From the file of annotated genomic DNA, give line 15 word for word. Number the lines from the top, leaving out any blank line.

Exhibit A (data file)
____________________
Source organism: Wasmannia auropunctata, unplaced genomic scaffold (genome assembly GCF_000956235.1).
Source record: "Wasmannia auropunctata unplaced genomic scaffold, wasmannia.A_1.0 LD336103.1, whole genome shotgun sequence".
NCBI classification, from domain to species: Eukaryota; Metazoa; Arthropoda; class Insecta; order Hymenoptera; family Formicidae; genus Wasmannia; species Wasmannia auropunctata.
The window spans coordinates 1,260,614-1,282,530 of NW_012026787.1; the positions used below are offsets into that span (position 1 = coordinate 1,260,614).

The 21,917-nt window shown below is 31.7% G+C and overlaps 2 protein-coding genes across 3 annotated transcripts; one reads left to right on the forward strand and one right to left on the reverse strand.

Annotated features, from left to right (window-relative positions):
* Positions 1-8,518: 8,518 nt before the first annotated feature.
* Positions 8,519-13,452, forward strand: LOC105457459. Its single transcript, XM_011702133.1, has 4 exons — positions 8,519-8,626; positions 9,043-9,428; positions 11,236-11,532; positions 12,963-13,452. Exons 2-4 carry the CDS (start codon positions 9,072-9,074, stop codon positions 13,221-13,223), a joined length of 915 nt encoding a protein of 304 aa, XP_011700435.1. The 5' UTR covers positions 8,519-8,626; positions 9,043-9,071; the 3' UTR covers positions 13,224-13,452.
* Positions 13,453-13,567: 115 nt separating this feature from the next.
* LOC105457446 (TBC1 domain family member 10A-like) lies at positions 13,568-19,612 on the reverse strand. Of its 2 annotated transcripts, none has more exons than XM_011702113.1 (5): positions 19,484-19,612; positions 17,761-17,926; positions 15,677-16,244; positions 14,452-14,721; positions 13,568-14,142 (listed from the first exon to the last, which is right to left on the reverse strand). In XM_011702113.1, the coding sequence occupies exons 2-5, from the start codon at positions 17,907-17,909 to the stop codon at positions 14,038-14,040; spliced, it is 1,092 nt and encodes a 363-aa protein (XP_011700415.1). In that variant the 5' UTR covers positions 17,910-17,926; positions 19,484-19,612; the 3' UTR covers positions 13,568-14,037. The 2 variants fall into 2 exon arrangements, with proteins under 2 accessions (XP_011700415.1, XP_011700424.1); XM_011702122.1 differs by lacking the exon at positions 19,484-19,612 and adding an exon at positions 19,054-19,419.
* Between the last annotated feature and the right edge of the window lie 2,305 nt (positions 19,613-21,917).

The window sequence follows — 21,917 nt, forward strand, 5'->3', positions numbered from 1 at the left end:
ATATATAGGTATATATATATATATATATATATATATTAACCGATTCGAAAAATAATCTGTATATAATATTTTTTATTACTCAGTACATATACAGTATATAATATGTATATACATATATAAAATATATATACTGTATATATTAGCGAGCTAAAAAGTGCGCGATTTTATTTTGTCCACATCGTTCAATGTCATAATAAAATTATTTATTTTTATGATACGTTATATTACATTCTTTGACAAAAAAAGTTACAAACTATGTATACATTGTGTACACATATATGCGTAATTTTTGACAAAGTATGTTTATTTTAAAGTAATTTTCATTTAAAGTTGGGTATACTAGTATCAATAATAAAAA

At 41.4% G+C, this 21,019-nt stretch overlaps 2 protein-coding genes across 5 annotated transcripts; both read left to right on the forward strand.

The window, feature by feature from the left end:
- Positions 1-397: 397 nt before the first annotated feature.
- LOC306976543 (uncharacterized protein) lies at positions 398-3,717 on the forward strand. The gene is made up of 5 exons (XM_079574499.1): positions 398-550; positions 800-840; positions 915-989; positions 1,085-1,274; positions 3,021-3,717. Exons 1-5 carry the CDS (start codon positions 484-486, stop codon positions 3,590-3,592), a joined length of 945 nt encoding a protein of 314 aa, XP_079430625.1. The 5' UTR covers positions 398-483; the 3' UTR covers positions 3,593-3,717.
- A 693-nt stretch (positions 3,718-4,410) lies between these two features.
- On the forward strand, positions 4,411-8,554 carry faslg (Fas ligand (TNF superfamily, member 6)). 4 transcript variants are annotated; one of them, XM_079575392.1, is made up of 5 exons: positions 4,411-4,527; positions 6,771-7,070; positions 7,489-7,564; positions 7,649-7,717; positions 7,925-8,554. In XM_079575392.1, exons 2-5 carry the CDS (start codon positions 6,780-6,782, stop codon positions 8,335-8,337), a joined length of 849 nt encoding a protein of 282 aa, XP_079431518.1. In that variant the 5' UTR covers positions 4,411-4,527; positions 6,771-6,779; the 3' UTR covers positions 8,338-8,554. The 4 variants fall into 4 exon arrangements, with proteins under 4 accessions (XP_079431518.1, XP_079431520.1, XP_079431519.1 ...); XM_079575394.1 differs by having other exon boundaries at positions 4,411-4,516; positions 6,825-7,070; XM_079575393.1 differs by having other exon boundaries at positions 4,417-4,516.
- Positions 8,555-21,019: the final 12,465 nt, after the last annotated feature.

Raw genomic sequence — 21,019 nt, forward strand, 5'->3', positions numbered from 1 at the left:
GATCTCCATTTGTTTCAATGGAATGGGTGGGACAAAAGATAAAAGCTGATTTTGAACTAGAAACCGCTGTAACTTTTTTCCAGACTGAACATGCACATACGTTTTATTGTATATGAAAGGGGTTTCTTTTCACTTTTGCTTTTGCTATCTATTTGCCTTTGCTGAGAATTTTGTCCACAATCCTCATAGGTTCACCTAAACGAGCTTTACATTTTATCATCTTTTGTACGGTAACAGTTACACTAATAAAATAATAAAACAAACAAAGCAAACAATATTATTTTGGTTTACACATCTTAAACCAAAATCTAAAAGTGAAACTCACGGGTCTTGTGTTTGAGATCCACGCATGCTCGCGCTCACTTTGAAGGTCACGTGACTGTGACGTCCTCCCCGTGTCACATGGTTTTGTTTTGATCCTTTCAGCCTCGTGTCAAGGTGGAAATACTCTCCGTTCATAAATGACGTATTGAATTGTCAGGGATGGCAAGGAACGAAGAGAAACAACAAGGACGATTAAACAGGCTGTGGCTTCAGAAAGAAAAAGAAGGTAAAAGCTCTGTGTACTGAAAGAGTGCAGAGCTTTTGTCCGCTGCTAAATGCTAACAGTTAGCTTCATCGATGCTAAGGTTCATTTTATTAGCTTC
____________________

The window, feature by feature from the left end: